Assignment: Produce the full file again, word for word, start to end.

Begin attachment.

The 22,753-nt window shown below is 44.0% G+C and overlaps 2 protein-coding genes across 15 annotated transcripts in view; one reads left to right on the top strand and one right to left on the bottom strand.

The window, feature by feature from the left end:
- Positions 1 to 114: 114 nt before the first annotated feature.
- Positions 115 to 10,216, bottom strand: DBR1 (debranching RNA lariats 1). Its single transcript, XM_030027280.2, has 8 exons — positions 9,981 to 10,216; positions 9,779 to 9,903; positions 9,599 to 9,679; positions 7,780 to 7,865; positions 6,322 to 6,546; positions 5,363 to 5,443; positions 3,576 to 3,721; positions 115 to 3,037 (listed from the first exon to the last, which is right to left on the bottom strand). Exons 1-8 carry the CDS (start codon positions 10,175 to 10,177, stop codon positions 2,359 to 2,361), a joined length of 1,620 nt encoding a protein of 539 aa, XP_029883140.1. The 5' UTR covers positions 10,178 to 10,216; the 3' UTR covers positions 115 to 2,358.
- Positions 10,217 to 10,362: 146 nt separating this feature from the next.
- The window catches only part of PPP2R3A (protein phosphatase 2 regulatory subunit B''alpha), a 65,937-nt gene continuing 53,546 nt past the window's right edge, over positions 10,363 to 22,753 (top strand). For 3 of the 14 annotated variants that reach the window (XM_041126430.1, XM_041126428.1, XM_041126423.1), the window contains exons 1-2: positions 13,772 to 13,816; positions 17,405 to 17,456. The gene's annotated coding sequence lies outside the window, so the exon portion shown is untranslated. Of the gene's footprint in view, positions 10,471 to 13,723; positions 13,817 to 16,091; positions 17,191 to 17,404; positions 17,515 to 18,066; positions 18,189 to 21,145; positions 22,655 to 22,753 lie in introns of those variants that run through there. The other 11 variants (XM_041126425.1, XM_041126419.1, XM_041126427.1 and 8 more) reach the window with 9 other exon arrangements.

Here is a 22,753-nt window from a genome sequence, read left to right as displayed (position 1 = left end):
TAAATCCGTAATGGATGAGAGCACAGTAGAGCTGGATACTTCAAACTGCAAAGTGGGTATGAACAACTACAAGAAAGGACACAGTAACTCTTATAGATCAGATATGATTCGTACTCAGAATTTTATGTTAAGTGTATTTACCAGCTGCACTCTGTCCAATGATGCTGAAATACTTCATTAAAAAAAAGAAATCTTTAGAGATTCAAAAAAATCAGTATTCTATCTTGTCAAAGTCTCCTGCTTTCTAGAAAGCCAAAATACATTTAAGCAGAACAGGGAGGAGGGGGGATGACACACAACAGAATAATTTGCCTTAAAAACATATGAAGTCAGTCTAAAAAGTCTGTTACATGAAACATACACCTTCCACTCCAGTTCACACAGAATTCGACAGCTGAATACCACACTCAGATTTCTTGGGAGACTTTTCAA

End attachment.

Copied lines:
The 22,753-nt window shown below is 44.0% G+C and overlaps 2 protein-coding genes across 15 annotated transcripts in view; one reads left to right on the top strand and one right to left on the bottom strand.

The window, feature by feature from the left end:
- Positions 1 to 114: 114 nt before the first annotated feature.
- Positions 115 to 10,216, bottom strand: DBR1 (debranching RNA lariats 1). Its single transcript, XM_030027280.2, has 8 exons — positions 9,981 to 10,216; positions 9,779 to 9,903; positions 9,599 to 9,679; positions 7,780 to 7,865; positions 6,322 to 6,546; positions 5,363 to 5,443; positions 3,576 to 3,721; positions 115 to 3,037 (listed from the first exon to the last, which is right to left on the bottom strand). Exons 1-8 carry the CDS (start codon positions 10,175 to 10,177, stop codon positions 2,359 to 2,361), a joined length of 1,620 nt encoding a protein of 539 aa, XP_029883140.1. The 5' UTR covers positions 10,178 to 10,216; the 3' UTR covers positions 115 to 2,358.
- Positions 10,217 to 10,362: 146 nt separating this feature from the next.
- The window catches only part of PPP2R3A (protein phosphatase 2 regulatory subunit B''alpha), a 65,937-nt gene continuing 53,546 nt past the window's right edge, over positions 10,363 to 22,753 (top strand). For 3 of the 14 annotated variants that reach the window (XM_041126430.1, XM_041126428.1, XM_041126423.1), the window contains exons 1-2: positions 13,772 to 13,816; positions 17,405 to 17,456. The gene's annotated coding sequence lies outside the window, so the exon portion shown is untranslated. Of the gene's footprint in view, positions 10,471 to 13,723; positions 13,817 to 16,091; positions 17,191 to 17,404; positions 17,515 to 18,066; positions 18,189 to 21,145; positions 22,655 to 22,753 lie in introns of those variants that run through there. The other 11 variants (XM_041126425.1, XM_041126419.1, XM_041126427.1 and 8 more) reach the window with 9 other exon arrangements.

Here is a 22,753-nt window from a genome sequence, read left to right as displayed (position 1 = left end):
TAAATCCGTAATGGATGAGAGCACAGTAGAGCTGGATACTTCAAACTGCAAAGTGGGTATGAACAACTACAAGAAAGGACACAGTAACTCTTATAGATCAGATATGATTCGTACTCAGAATTTTATGTTAAGTGTATTTACCAGCTGCACTCTGTCCAATGATGCTGAAATACTTCATTAAAAAAAAGAAATCTTTAGAGATTCAAAAAAATCAGTATTCTATCTTGTCAAAGTCTCCTGCTTTCTAGAAAGCCAAAATACATTTAAGCAGAACAGGGAGGAGGGGGGATGACACACAACAGAATAATTTGCCTTAAAAACATATGAAGTCAGTCTAAAAAGTCTGTTACATGAAACATACACCTTCCACTCCAGTTCACACAGAATTCGACAGCTGAATACCACACTCAGATTTCTTGGGAGACTTTTCAA